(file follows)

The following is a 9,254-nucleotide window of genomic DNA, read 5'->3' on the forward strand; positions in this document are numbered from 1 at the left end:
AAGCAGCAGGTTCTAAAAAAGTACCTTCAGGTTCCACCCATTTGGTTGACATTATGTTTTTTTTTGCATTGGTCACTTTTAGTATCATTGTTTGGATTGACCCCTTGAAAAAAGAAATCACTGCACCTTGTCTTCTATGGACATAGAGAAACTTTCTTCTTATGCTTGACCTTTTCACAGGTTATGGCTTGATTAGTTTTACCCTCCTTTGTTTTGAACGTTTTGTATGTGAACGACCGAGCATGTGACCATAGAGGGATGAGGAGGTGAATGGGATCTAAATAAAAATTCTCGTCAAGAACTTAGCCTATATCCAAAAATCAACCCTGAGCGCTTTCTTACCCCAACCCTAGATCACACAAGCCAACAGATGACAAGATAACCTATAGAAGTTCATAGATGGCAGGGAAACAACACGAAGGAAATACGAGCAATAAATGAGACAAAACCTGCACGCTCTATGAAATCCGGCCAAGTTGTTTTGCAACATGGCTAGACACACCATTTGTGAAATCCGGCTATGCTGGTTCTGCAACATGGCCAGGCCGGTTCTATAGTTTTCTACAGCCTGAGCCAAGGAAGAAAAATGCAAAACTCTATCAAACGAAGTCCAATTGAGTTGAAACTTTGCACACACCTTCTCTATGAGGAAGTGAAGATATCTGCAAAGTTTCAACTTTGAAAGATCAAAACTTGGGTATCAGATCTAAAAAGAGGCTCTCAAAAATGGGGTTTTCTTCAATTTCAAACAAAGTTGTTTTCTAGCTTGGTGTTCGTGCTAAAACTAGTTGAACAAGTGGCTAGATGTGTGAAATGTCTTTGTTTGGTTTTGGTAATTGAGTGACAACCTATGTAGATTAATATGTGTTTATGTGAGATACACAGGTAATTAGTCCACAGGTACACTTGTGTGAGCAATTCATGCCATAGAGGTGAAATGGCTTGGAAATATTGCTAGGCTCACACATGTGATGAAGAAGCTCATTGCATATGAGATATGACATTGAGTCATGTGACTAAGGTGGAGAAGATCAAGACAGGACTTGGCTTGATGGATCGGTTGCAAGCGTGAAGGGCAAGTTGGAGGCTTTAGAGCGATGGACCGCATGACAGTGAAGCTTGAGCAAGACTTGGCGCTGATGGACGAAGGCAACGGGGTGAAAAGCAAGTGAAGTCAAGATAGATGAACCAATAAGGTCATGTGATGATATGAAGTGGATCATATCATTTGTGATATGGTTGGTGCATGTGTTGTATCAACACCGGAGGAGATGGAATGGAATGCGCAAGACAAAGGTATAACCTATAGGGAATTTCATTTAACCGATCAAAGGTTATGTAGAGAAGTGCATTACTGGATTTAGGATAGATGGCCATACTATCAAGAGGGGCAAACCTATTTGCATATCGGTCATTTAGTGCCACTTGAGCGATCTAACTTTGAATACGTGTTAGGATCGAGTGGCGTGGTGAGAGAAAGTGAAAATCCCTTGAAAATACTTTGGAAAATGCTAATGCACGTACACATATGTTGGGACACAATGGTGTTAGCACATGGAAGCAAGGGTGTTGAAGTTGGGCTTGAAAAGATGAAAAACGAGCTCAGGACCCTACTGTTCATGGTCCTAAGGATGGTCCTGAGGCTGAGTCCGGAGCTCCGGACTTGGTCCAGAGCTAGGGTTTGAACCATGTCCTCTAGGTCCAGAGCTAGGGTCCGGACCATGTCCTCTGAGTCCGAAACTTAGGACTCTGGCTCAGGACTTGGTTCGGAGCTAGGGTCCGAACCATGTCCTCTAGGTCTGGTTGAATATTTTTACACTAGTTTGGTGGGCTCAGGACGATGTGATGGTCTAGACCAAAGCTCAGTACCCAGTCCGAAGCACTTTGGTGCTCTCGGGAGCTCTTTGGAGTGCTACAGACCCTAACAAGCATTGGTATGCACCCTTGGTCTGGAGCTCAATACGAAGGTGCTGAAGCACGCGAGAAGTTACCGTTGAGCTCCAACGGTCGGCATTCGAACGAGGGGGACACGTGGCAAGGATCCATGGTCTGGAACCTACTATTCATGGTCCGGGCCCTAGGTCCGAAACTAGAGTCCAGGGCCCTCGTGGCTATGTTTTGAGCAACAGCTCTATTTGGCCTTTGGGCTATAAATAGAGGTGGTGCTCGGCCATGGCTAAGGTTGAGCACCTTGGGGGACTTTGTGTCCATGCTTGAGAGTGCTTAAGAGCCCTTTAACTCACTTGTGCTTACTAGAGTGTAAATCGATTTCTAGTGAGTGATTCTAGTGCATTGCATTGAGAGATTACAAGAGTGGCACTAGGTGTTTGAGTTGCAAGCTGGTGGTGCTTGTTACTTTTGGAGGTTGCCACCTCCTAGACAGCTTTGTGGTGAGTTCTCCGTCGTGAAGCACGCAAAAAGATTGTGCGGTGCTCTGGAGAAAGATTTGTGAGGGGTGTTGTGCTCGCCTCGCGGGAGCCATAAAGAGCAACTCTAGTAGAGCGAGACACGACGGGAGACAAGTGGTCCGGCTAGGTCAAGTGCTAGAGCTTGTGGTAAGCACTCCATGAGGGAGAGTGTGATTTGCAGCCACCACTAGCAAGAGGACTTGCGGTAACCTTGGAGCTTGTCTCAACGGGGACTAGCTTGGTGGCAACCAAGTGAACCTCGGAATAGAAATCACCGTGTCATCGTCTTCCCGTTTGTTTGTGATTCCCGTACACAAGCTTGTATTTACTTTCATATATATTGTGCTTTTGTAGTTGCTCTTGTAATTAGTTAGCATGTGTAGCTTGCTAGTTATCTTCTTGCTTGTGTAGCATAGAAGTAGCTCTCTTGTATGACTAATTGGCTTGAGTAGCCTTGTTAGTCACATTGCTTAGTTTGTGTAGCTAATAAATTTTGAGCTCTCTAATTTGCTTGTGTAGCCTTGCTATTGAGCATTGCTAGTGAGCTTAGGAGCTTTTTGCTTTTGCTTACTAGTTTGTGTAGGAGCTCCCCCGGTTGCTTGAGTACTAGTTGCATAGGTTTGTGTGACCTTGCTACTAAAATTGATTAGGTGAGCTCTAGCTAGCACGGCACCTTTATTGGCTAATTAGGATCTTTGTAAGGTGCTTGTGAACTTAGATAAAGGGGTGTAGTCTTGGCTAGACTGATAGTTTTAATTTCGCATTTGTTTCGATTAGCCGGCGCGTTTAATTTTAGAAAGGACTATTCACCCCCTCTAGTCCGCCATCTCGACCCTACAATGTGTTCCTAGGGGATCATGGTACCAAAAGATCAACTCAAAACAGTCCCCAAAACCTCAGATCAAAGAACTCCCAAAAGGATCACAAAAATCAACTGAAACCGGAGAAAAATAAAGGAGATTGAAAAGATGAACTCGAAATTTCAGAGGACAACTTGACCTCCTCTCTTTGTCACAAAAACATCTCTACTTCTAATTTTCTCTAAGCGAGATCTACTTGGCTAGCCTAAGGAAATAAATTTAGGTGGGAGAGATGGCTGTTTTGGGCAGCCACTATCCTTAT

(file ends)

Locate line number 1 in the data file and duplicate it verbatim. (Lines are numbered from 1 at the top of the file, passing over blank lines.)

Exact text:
The following is a 9,254-nucleotide window of genomic DNA, read 5'->3' on the forward strand; positions in this document are numbered from 1 at the left end: